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12 - Shakespeare's ancient Rome: difference and identity

from PART 2 - THE PLAYS

Published online by Cambridge University Press:  28 May 2006

Michael Hattaway
Affiliation:
University of Sheffield
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Summary

John Heminges and Henry Condell, Shakespeare’s fellow actors and the compilers of the first collection of his plays in the First Folio (1623), would have been surprised at critical reaction to their organisation of the volume. Gathering plays about England under the rubric of History and plays about Rome under the rubric of Tragedy, they could have intended no serious generic distinction. In the parlance of the time the terms overlapped and interpenetrated. Both histories and tragedies related stories of past ‘contentions’ as well as the lives and deaths of famous figures. The 1594 Quarto of 2 Henry VI featured the ‘Contention’ between the houses of York and Lancaster as well as the ‘tragical end of the proud Cardinal of Winchester’; similarly, the Quartos of Richard II (1597) and Richard III (1597) both offered ‘Tragedy’ to their readers on the title-pages. Titus Andronicus appeared in the Stationers’ Register, the official record book of the London company of Stationers (booksellers and printers), as ‘a Noble Roman History’; the 1594 Quarto, however, advertised the play as The Most Lamentable Roman Tragedy of Titus Andronicus.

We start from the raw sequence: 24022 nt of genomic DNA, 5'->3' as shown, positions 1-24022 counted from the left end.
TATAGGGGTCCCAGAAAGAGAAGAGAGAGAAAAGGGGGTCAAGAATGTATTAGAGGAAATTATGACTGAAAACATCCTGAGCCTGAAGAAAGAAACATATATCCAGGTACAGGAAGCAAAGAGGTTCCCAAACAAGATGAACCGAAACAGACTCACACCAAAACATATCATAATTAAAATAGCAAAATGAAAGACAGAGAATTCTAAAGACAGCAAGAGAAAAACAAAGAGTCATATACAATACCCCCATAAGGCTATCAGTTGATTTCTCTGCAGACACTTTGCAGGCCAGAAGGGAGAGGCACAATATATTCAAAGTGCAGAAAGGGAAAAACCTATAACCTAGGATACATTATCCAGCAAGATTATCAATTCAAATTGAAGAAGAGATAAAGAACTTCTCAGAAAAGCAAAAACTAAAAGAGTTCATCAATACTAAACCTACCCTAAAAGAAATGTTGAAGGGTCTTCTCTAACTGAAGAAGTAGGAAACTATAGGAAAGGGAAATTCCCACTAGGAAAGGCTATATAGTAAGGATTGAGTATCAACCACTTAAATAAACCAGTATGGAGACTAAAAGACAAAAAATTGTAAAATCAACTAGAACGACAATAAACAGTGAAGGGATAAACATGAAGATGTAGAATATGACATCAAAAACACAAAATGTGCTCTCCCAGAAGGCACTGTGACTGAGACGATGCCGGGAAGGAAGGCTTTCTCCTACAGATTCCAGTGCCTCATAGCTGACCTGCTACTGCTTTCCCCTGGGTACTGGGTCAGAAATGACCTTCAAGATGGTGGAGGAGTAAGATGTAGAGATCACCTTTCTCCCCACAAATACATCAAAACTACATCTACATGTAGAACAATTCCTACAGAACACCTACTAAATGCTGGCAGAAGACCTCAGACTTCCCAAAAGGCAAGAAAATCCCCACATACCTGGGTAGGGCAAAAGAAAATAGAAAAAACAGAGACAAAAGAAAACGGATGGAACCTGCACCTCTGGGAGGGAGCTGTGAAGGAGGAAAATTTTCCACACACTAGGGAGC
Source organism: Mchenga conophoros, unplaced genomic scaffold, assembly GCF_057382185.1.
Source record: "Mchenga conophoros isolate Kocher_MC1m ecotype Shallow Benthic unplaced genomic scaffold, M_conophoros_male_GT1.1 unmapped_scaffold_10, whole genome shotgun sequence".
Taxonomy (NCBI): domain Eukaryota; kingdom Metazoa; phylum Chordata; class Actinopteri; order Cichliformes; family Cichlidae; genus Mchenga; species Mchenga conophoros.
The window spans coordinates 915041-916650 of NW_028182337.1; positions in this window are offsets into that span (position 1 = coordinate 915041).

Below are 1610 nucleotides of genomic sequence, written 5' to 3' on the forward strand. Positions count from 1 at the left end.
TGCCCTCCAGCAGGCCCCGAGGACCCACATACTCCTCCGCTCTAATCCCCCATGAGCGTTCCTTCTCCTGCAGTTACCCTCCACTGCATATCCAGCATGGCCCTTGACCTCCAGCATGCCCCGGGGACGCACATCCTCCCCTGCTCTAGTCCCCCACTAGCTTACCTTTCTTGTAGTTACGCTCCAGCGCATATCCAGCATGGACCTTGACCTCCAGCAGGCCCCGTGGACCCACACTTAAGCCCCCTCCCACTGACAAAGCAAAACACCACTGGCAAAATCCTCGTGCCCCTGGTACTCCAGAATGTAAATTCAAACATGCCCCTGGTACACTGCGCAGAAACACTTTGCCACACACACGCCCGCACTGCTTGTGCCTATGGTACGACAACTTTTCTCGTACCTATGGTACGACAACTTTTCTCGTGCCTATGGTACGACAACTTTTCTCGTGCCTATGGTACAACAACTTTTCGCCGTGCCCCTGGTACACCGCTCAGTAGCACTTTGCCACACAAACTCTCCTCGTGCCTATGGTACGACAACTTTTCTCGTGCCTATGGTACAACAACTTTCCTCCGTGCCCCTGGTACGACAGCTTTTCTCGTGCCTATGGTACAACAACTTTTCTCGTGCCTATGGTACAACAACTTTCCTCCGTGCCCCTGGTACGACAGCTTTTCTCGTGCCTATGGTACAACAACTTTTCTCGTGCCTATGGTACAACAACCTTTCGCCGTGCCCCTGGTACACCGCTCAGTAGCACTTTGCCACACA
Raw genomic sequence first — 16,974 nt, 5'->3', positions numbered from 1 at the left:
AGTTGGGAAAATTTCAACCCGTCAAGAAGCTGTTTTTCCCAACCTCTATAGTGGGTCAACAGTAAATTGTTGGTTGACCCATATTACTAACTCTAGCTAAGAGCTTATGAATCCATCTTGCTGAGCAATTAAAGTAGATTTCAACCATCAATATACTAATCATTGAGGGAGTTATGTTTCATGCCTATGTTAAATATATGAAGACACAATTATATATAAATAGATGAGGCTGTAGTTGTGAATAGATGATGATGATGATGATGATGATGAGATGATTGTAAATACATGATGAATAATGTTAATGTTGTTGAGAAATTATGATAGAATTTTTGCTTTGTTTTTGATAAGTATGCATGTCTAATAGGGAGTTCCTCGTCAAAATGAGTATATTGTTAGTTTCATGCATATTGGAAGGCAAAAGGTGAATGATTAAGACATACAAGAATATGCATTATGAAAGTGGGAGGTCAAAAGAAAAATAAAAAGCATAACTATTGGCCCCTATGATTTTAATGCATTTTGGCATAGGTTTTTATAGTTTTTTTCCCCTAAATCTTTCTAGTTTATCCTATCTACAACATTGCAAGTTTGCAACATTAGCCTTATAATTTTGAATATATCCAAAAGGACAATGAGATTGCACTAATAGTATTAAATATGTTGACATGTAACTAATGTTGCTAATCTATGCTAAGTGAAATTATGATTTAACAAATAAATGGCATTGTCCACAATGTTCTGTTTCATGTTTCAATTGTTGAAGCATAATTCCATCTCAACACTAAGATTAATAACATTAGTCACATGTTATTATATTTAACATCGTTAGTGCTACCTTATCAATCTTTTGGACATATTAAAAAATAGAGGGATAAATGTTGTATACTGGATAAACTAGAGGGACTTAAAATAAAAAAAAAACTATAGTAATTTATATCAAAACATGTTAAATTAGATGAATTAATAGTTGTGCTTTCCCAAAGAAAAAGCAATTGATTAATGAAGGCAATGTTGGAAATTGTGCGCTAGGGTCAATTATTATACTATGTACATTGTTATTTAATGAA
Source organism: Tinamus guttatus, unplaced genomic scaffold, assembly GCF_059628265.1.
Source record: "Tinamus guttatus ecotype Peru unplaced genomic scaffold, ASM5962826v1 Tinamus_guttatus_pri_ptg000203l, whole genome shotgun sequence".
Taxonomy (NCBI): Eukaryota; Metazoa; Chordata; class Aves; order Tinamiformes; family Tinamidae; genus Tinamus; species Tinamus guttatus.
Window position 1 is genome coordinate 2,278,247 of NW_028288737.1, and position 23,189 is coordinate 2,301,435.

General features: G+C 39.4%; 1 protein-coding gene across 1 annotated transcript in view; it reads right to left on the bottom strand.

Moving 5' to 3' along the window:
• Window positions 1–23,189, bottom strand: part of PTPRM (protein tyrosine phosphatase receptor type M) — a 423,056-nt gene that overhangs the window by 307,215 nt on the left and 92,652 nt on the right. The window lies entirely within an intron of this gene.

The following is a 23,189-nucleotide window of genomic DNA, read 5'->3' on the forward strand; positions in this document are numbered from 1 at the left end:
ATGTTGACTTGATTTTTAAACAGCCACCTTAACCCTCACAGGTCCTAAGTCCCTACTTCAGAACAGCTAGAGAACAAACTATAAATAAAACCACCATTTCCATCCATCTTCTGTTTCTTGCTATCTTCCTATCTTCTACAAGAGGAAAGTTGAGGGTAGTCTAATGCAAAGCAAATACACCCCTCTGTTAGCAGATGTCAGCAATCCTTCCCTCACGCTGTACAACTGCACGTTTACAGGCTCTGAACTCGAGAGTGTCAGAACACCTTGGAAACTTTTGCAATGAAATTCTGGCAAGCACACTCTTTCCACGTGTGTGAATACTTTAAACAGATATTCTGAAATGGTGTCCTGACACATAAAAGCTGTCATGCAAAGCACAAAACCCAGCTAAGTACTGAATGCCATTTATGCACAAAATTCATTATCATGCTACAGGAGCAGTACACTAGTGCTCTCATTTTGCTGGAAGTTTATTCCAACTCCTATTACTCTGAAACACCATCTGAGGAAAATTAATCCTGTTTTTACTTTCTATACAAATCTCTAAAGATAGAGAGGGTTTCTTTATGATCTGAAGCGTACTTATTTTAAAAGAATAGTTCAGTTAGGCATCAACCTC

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Publisher: Cambridge University Press
Print publication year: 2002

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